Longtime BCC reader Carolyn is an attorney and religious liberty law enthusiast in California. She wrote an amicus brief in Holt v. Hobbs defending accommodations for religious prisoners.
Religious freedom advocates rejoice! The Supreme Court has issued its second major victory for religion this year. In January, it unanimously held in Holt v. Hobbs that it should be easier for religious prisoners to get religious accommodations in prison. Last week, it held 8-1 in EEOC v. Abercrombie that it should be easier for religious employees to get religious accommodations in the workplace.
Abercrombie’s facts are simple: A teenager interviewed with the clothes store Abercrombie while wearing a headscarf. Abercrombie assumed (correctly) that the teenager wore a headscarf because she was Muslim. Abercrombie didn’t want to grant a religious accommodation to its no-hats dress code, so it refused to hire her. The Supreme Court held that Abercrombie’s assumption was religious discrimination.
For the last decade, the Supreme Court has ruled for religion over and over again. Legal protections for religion in the United States have never been so strong. I hope this trend assuages the fears of our Church leaders. Defending religious freedom has been a priority for years, especially to Elder Oaks. Apostles travel the world, proclaiming religious freedom for both institutions and individuals. As Elder Hales explained last General Conference: “[T]he faithful use of our agency depends upon our having religious freedom.”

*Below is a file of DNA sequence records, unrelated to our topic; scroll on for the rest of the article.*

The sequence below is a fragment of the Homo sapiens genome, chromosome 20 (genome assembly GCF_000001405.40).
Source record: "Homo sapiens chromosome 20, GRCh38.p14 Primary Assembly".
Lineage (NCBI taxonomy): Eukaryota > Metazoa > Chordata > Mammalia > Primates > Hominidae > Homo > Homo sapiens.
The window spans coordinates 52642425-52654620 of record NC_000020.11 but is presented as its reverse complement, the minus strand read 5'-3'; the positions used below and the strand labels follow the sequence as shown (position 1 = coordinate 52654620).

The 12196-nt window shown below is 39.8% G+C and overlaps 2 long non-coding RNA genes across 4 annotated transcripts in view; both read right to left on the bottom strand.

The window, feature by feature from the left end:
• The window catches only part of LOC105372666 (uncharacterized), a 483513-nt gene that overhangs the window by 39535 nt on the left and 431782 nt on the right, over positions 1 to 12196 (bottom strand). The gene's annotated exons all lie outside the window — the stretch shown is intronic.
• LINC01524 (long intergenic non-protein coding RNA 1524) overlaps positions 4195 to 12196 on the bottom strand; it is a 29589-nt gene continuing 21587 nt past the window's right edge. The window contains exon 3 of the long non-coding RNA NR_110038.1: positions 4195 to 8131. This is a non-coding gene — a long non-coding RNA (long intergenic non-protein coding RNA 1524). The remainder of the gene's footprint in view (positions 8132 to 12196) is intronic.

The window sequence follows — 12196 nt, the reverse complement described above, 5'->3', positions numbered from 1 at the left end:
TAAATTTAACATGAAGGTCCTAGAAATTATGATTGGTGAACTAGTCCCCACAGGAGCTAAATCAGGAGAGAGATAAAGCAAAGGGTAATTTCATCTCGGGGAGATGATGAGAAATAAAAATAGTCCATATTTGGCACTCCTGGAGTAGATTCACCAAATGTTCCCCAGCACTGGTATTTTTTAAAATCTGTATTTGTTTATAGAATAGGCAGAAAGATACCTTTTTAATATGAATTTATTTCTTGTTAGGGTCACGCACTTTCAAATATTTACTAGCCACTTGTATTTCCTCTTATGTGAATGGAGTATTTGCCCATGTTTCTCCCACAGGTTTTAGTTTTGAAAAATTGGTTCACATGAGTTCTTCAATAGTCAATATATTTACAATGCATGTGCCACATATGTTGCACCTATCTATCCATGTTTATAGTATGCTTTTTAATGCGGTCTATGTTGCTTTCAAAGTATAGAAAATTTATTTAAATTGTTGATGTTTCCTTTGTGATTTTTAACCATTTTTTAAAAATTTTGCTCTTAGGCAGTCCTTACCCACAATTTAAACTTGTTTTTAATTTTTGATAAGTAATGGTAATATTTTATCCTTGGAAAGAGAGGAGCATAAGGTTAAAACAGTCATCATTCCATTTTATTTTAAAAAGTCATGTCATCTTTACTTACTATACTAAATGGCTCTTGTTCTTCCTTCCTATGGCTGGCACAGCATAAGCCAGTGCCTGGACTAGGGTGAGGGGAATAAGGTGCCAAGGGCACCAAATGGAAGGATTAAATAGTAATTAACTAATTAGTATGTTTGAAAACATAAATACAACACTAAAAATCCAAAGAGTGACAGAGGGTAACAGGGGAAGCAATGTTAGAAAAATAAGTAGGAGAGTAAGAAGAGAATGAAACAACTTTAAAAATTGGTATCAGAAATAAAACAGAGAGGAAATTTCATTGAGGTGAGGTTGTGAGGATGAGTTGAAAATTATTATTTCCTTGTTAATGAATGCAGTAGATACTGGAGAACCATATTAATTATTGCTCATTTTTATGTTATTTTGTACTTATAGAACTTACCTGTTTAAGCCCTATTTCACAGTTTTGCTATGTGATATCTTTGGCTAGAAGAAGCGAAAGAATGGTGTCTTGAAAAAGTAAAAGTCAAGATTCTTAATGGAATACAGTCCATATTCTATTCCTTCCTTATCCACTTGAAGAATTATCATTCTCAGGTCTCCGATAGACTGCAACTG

It’s a beautiful message. And yet, I am struck by how Elder Hales’s message resonates with both truth and irony. If we really believe agency is the foundational reason for why we need religious freedom (and I hope we do), than we as a Church have work to do.
Thirty years ago, the Church found itself on the opposite side of an Abercrombie-like dispute. It is a story largely unknown in the Church, except to odd Mormon lawyers like myself with a penchant for religion law. A Mormon man had worked for 16 years as a building engineer at Deseret Gymnasium, a public non-profit facility owned by the Church. In 1981 he lost his temple recommend, apparently because he failed to pay his tithing. The Church fired him. He responded by suing the Church for religious discrimination. The Church fought the case all the way to the Supreme Court and won: in Corporation of the Presiding Bishop v. Amos, the Supreme Court held that under Title VII, religions have the right to discriminate on the basis of religion.
That decision has provided the backbone for numerous Church policy and employment decisions ever since. A divorcee applies to be a professor? Not hired. A married CES instructor gets pregnant? Fired.  A BYU student converts to Catholicism? Expelled.
Legally, the Church has every right to adopt those policies as reflections of its religious teachings. But as a moral question, are such rigid rules wise? While the Deseret News is reporting on the interfaith celebration of the Abercrombie decision, the Church itself still makes assumptions about members’ employability based on fixed religious criteria, and is hesitant to accommodate differences. Is that in tension with individual agency? Do the Church’s employment policies coerce individuals into complying with the Church’s doctrinal ideals, instead of empowering them to faithfully seek personal revelation?
Mormons are champions of religious liberty. That moral authority would be strengthened if we celebrated not only interfaith diversity (which we already do well), but also intra-faith diversity. Respecting agency – respecting religious freedom – should mean recognizing that even within the Church, individuals getting divorced, or being working moms, or exploring other faiths, can actually be God’s will.
 This specific policy changed last November. Others still exist.